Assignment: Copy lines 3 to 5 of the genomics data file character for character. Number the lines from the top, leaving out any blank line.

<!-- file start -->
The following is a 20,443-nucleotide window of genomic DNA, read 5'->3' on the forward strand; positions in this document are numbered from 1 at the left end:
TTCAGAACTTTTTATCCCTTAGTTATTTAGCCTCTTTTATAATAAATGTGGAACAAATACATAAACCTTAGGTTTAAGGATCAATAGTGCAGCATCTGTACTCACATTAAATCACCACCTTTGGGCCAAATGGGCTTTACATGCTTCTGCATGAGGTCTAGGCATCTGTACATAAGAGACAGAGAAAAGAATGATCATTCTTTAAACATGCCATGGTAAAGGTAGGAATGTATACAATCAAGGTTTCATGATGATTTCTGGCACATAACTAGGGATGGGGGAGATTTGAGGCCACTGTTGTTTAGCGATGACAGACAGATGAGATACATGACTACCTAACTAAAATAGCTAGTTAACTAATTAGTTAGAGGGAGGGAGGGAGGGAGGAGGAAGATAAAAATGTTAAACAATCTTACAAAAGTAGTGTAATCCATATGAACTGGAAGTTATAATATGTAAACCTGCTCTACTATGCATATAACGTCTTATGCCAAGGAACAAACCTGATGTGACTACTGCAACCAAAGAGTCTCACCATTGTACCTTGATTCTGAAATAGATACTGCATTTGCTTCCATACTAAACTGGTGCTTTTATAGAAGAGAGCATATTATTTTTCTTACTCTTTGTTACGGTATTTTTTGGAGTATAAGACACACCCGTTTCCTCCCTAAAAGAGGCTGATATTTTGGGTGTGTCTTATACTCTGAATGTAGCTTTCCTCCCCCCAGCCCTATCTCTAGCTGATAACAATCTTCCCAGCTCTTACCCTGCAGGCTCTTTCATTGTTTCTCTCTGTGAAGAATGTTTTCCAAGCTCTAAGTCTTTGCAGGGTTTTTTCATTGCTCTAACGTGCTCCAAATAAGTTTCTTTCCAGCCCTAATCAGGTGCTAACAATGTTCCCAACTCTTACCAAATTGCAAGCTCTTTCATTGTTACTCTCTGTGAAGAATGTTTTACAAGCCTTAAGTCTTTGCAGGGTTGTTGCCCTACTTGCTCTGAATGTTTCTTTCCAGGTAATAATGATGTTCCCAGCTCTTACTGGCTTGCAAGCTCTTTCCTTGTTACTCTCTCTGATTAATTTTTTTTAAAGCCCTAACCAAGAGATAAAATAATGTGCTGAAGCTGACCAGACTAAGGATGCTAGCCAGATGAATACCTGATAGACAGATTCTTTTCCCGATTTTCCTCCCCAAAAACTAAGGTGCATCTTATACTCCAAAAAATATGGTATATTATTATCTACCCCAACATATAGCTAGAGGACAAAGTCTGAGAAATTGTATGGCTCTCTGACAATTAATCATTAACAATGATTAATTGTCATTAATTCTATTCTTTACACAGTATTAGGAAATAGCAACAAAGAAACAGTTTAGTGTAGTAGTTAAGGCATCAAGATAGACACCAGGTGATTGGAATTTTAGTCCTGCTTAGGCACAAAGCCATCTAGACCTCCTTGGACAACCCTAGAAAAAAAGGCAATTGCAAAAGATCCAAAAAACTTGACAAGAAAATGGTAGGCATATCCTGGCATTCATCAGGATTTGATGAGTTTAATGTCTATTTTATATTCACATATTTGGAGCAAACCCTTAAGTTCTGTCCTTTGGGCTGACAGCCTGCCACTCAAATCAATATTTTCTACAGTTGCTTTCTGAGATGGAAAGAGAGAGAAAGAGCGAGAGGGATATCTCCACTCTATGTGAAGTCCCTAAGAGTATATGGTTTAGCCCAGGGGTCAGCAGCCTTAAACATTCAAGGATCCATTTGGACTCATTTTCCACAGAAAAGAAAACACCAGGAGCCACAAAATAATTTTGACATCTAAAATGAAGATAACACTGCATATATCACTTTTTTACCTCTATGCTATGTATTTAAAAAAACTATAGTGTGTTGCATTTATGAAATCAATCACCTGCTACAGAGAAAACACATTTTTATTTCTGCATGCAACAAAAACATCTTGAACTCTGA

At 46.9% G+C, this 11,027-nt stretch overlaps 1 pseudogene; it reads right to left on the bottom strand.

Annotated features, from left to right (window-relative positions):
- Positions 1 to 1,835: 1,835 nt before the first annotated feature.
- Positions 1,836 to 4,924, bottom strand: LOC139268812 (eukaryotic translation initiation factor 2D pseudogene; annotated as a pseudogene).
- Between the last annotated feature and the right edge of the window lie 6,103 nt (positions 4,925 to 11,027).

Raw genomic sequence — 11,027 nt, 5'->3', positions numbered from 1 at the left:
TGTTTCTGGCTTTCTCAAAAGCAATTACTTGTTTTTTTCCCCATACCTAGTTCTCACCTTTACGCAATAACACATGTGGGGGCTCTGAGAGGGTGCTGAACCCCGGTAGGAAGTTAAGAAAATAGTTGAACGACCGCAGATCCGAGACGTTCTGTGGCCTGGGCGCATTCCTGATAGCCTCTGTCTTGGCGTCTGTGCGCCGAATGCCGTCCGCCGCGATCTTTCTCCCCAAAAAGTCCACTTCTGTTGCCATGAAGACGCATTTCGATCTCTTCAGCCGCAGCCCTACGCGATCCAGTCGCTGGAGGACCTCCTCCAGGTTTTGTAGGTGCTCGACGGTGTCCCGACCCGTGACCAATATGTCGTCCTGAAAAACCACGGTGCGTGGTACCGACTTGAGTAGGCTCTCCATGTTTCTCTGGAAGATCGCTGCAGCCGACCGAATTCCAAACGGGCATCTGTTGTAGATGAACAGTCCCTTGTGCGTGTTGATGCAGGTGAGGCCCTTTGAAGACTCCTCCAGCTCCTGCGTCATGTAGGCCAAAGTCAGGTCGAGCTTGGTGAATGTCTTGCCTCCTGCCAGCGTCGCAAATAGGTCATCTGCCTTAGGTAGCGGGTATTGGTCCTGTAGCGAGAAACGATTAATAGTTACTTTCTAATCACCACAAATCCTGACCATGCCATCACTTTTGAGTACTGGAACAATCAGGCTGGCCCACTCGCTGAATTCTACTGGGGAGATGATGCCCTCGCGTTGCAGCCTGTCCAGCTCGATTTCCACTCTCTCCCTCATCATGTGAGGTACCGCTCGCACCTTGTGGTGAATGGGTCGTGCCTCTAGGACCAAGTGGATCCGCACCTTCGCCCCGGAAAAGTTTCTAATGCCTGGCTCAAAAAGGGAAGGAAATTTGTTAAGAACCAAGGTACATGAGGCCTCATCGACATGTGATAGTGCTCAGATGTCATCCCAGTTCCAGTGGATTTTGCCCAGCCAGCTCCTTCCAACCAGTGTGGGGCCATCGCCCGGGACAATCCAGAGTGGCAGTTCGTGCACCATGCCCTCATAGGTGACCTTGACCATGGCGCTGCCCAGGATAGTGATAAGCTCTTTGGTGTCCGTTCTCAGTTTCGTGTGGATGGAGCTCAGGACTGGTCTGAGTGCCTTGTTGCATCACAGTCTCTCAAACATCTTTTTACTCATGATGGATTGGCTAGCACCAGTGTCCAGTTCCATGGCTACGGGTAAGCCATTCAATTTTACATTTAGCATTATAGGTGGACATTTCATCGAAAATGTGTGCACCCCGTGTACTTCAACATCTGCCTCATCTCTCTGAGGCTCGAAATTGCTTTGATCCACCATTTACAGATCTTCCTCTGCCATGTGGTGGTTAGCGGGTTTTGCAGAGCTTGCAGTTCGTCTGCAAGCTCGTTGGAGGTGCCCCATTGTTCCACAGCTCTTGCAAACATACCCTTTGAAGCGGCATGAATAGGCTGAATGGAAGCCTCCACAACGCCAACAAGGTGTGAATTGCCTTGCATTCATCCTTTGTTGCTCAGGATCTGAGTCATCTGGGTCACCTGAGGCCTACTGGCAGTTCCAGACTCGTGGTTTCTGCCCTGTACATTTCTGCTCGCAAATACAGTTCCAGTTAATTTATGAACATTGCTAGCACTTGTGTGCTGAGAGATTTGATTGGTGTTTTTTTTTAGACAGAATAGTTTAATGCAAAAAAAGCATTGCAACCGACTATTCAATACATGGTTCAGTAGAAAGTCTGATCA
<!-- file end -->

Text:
At 46.9% G+C, this 11,027-nt stretch overlaps 1 pseudogene; it reads right to left on the bottom strand.

Annotated features, from left to right (window-relative positions):
- Positions 1 to 1,835: 1,835 nt before the first annotated feature.